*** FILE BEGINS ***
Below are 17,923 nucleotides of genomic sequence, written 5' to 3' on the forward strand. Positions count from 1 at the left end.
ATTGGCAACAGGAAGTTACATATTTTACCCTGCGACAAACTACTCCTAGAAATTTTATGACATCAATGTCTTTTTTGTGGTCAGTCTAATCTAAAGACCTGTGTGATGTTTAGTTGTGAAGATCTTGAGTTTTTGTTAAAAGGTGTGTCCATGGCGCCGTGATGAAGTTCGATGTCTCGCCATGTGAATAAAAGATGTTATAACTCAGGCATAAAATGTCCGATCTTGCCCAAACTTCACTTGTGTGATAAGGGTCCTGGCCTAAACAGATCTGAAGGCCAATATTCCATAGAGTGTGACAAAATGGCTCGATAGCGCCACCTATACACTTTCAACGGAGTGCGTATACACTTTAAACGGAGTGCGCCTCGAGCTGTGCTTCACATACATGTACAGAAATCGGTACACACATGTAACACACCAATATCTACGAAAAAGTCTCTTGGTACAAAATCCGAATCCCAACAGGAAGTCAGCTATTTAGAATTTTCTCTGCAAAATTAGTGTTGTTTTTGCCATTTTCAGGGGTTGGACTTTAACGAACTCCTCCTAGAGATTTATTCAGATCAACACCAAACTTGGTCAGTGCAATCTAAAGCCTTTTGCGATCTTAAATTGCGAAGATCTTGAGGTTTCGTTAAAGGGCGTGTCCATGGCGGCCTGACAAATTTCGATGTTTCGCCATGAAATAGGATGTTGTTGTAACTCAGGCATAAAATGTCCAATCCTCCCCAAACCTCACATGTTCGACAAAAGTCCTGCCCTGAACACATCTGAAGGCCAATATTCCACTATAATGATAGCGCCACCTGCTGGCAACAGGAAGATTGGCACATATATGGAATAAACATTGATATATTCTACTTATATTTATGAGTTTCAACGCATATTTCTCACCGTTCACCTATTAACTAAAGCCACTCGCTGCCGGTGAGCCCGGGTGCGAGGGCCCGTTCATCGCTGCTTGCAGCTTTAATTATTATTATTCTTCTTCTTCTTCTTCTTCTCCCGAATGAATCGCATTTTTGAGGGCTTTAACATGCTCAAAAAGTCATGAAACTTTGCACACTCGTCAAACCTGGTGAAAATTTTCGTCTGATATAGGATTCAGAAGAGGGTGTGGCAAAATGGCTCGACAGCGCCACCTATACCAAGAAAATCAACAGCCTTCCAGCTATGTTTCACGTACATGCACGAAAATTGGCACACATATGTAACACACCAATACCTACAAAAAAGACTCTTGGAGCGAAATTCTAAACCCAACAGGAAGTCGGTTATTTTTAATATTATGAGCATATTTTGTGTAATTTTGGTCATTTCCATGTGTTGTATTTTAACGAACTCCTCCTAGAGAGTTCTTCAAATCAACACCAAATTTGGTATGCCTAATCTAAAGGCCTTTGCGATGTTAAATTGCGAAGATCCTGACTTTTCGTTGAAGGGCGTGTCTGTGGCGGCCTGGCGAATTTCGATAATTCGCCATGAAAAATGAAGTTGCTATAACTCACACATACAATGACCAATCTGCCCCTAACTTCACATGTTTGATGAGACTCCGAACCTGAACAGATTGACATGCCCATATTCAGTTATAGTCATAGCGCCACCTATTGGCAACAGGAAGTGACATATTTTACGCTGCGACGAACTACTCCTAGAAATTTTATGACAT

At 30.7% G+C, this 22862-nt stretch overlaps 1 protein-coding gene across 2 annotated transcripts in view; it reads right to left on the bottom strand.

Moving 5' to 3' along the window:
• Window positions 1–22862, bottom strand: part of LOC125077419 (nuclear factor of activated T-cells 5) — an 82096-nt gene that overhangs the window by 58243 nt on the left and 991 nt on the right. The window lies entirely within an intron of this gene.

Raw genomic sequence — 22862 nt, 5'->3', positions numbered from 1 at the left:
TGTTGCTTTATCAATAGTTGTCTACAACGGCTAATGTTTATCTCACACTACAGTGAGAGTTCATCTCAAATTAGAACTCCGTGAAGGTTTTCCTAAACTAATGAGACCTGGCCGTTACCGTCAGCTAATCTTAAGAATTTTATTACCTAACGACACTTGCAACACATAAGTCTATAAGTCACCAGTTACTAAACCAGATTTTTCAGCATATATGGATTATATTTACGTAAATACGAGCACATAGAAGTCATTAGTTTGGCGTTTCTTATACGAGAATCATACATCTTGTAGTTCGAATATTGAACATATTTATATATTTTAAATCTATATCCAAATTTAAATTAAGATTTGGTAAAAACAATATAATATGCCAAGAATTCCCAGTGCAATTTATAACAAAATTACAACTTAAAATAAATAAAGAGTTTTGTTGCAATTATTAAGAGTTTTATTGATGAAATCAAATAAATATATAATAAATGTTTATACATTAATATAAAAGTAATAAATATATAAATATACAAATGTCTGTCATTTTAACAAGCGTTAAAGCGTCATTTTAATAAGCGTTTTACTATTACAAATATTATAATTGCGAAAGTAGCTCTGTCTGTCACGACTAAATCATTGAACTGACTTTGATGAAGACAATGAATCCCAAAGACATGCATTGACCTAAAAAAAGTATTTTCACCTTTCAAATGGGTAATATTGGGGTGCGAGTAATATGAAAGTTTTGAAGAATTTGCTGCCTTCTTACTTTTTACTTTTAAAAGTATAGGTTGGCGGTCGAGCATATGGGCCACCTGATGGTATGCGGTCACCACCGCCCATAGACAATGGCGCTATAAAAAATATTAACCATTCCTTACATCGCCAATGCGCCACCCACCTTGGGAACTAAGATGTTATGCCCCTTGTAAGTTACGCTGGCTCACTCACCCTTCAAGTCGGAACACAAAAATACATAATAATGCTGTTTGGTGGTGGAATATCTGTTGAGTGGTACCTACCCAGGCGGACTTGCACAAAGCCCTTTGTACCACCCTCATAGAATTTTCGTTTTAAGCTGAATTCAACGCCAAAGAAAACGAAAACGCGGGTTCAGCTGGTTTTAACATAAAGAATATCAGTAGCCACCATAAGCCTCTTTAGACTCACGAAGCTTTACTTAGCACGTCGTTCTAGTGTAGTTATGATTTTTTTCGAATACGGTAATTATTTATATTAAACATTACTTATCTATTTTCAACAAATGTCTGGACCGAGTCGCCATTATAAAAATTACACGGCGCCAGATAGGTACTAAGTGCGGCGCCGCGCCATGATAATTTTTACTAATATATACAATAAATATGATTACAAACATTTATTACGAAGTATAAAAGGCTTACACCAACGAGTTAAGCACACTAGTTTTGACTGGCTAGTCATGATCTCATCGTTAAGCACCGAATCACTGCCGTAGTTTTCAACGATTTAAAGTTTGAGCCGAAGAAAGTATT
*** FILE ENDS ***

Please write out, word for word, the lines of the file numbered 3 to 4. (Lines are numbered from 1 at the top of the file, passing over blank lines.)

At 30.7% G+C, this 22862-nt stretch overlaps 1 protein-coding gene across 2 annotated transcripts in view; it reads right to left on the bottom strand.

Moving 5' to 3' along the window: